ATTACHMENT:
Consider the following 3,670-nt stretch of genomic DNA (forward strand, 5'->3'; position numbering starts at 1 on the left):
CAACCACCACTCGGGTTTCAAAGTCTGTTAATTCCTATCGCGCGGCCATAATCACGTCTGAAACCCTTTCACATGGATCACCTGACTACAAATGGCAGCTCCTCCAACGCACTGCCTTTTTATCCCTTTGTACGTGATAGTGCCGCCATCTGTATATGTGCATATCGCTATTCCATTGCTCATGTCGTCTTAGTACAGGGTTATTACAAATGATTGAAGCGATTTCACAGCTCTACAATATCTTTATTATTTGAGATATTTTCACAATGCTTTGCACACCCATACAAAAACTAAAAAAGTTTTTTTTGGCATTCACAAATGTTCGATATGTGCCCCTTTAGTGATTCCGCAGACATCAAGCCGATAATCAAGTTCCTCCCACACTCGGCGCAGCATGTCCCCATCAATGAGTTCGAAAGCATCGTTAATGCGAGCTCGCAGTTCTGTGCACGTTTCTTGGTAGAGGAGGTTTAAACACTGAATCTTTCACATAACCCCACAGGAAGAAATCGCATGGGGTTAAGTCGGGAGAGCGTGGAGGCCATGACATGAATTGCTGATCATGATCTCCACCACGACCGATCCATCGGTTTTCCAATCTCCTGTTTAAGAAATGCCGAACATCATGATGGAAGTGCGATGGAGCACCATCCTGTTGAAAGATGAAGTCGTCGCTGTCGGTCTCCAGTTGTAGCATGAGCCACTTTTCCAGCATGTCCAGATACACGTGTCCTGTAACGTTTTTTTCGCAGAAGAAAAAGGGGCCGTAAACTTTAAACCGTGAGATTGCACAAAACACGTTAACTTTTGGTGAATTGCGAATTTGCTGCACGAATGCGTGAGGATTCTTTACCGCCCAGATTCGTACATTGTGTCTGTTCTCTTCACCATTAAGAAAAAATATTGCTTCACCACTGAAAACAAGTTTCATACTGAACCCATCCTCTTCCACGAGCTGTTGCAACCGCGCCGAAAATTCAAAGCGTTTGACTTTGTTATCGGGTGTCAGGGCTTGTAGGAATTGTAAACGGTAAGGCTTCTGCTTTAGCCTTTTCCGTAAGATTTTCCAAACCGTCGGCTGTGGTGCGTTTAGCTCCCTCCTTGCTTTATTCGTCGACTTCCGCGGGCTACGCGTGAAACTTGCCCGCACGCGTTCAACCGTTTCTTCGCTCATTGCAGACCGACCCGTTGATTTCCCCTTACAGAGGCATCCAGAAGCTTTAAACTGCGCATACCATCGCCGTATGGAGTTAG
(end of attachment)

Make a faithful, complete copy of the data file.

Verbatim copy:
Consider the following 3,670-nt stretch of genomic DNA (forward strand, 5'->3'; position numbering starts at 1 on the left):
CAACCACCACTCGGGTTTCAAAGTCTGTTAATTCCTATCGCGCGGCCATAATCACGTCTGAAACCCTTTCACATGGATCACCTGACTACAAATGGCAGCTCCTCCAACGCACTGCCTTTTTATCCCTTTGTACGTGATAGTGCCGCCATCTGTATATGTGCATATCGCTATTCCATTGCTCATGTCGTCTTAGTACAGGGTTATTACAAATGATTGAAGCGATTTCACAGCTCTACAATATCTTTATTATTTGAGATATTTTCACAATGCTTTGCACACCCATACAAAAACTAAAAAAGTTTTTTTTGGCATTCACAAATGTTCGATATGTGCCCCTTTAGTGATTCCGCAGACATCAAGCCGATAATCAAGTTCCTCCCACACTCGGCGCAGCATGTCCCCATCAATGAGTTCGAAAGCATCGTTAATGCGAGCTCGCAGTTCTGTGCACGTTTCTTGGTAGAGGAGGTTTAAACACTGAATCTTTCACATAACCCCACAGGAAGAAATCGCATGGGGTTAAGTCGGGAGAGCGTGGAGGCCATGACATGAATTGCTGATCATGATCTCCACCACGACCGATCCATCGGTTTTCCAATCTCCTGTTTAAGAAATGCCGAACATCATGATGGAAGTGCGATGGAGCACCATCCTGTTGAAAGATGAAGTCGTCGCTGTCGGTCTCCAGTTGTAGCATGAGCCACTTTTCCAGCATGTCCAGATACACGTGTCCTGTAACGTTTTTTTCGCAGAAGAAAAAGGGGCCGTAAACTTTAAACCGTGAGATTGCACAAAACACGTTAACTTTTGGTGAATTGCGAATTTGCTGCACGAATGCGTGAGGATTCTTTACCGCCCAGATTCGTACATTGTGTCTGTTCTCTTCACCATTAAGAAAAAATATTGCTTCACCACTGAAAACAAGTTTCATACTGAACCCATCCTCTTCCACGAGCTGTTGCAACCGCGCCGAAAATTCAAAGCGTTTGACTTTGTTATCGGGTGTCAGGGCTTGTAGGAATTGTAAACGGTAAGGCTTCTGCTTTAGCCTTTTCCGTAAGATTTTCCAAACCGTCGGCTGTGGTGCGTTTAGCTCCCTCCTTGCTTTATTCGTCGACTTCCGCGGGCTACGCGTGAAACTTGCCCGCACGCGTTCAACCGTTTCTTCGCTCATTGCAGACCGACCCGTTGATTTCCCCTTACAGAGGCATCCAGAAGCTTTAAACTGCGCATACCATCGCCGTATGGAGTTAG